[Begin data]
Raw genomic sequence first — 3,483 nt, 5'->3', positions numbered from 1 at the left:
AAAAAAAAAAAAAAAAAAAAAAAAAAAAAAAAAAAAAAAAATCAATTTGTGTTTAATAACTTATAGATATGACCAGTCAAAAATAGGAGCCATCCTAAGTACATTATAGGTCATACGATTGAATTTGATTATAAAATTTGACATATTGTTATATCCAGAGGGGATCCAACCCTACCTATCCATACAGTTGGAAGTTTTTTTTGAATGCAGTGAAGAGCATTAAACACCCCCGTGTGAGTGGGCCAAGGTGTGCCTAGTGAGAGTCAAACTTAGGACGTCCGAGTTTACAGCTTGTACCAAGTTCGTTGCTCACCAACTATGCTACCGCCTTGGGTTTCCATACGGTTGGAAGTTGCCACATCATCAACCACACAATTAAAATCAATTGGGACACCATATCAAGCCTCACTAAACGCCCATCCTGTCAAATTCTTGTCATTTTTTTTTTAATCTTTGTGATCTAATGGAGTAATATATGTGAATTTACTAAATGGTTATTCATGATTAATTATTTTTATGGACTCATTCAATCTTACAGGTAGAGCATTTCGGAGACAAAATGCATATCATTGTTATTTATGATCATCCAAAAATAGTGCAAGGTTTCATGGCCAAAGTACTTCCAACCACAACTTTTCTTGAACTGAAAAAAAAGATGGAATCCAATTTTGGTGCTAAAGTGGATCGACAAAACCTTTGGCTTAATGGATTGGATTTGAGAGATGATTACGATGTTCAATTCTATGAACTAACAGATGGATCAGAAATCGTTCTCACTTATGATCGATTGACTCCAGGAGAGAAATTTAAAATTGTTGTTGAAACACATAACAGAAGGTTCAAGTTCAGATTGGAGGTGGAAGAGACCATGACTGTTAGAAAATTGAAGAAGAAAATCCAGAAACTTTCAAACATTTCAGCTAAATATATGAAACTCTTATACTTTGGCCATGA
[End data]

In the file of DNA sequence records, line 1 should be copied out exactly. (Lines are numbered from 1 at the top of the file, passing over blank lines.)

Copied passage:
Raw genomic sequence first — 3,483 nt, 5'->3', positions numbered from 1 at the left: